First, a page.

Netflix shares surge after biggest subscriber spike since the pandemic

By Lucas Shaw

Netflix Inc. shares surged after the streaming giant reported its best quarter of growth since viewers were stuck at home in the early days of the pandemic.

The company signed up 13.1 million new customers in the final three months of 2023, exceeding Wall Street’s estimate of 8.91 million and beating projections in every region of the world. Netflix added more than 5 million customers in Europe, the Middle East and Africa alone. Sales rose to $8.83 billion, the company said Tuesday, also topping forecasts.

The stock rose as much as 14% to $559 in New York on Wednesday morning, the biggest gain since October. 

Netflix rebounded from a rocky 2022 by posting one of its strongest years of customer growth, buoyed by a crackdown on password sharing, the introduction of a cheaper advertising-supported option and a strong slate of programs. Hit shows of the latest quarter included the post-apocalyptic thriller Leave the World Behind and a documentary about soccer great David Beckham.

Netflix’s strong performance stands in sharp contrast to many of its competitors in Hollywood, which operate shrinking cable networks and unprofitable streaming services. Those companies are now merging and cutting jobs to try and keep up. 

Just a couple of years ago, it seemed as though Netflix had hit a ceiling on growth after the company lost customers in the first half of 2022. But the steps taken since then have paid off.

“We believe we’ve successfully addressed account sharing, ensuring that when people enjoy Netflix they pay for the service too,” the company said in a letter to shareholders.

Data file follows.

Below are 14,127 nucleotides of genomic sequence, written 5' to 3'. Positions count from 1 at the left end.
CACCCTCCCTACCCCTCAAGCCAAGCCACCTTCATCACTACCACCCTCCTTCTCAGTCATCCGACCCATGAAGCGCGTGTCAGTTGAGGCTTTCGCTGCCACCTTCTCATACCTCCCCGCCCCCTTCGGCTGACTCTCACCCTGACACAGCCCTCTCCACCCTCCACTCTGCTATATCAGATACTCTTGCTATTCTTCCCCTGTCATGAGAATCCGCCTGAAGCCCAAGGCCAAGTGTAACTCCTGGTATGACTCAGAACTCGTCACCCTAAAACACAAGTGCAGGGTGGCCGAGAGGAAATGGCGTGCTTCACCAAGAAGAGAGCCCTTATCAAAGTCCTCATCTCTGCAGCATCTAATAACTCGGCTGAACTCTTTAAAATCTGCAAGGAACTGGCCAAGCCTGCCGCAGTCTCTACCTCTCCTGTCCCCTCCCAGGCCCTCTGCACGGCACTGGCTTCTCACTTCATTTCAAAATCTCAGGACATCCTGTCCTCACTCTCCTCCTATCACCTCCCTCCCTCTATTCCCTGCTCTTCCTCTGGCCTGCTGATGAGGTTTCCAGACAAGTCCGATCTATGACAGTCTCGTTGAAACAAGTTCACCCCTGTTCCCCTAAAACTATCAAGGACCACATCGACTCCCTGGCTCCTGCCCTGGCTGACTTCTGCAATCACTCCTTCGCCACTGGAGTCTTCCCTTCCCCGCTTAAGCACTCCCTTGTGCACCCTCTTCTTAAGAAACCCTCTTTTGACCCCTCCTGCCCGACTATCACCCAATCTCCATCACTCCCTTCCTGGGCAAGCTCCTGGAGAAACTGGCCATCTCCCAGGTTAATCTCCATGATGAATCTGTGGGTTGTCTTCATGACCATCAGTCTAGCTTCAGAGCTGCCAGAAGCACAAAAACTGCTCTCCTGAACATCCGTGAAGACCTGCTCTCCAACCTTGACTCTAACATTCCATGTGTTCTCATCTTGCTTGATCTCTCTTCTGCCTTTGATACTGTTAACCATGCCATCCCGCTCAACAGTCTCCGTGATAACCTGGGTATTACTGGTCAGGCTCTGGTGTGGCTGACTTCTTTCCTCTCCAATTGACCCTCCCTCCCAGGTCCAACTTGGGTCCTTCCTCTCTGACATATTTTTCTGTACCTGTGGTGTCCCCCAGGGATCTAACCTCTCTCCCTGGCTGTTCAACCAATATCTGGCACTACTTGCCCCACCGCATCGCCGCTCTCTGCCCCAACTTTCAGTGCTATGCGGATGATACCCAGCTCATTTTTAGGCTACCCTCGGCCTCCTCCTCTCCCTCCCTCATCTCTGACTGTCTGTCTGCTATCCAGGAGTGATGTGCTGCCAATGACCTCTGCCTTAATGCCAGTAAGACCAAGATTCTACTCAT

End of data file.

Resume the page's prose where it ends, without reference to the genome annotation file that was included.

While the ad-supported tier got off to a slow start, it has begun to gather momentum. The company said earlier this month it now has more than 23 million people using the tier. Netflix still has a lot of work to do in order to improve its advertising business, co-Chief Executive Officer Greg Peters said Tuesday. The company needs to add more customers, introduce new products and improve its technology. Management believes Netflix can capture billions of dollars from linear TV networks.

“We got hundreds of millions of qualified households out there that are still yet to sign up for Netflix,” Peters said on a conference call with investors. “I can’t believe it, but they are there and we’ve got to win them over.”

Live wrestling should provide a boost to the advertising business. The company on Tuesday announced a 10-year deal to offer weekly live programming from World Wrestling Entertainment starting in 2025. Co-CEO Ted Sarandos described WWE as sports entertainment and said the deal isn’t a sign of the company’s interest in sports rights — at least not yet.

WWE has a large, multigenerational fan base that will grow on Netflix, especially overseas, he said. 

Netflix still makes almost all of its money from people who pay to watch films and TV shows on demand, but it has begun to invest in both live programming and video games.

Despite Peters’ optimism, the robust year-end subscriber growth may not continue into 2024. Netflix said it won’t add as many customers in the first quarter of 2024 as it did in the final months of 2023, though the tally will exceed the year-ago period’s 1.75 million. Wall Street expects Netflix to add 4.31 million customers in the quarter.

That won’t hurt sales growth, however. Netflix said it will continue to boost revenue at a double-digit rate, in part by raising prices, as it has done for many years now.

Fourth-quarter earnings rose to $2.11 a share, though that was short of Wall Street forecasts. Netflix generated net income of $5.41 billion for all of last year and closed 2023 with $7.1 billion in cash and short-term investments.

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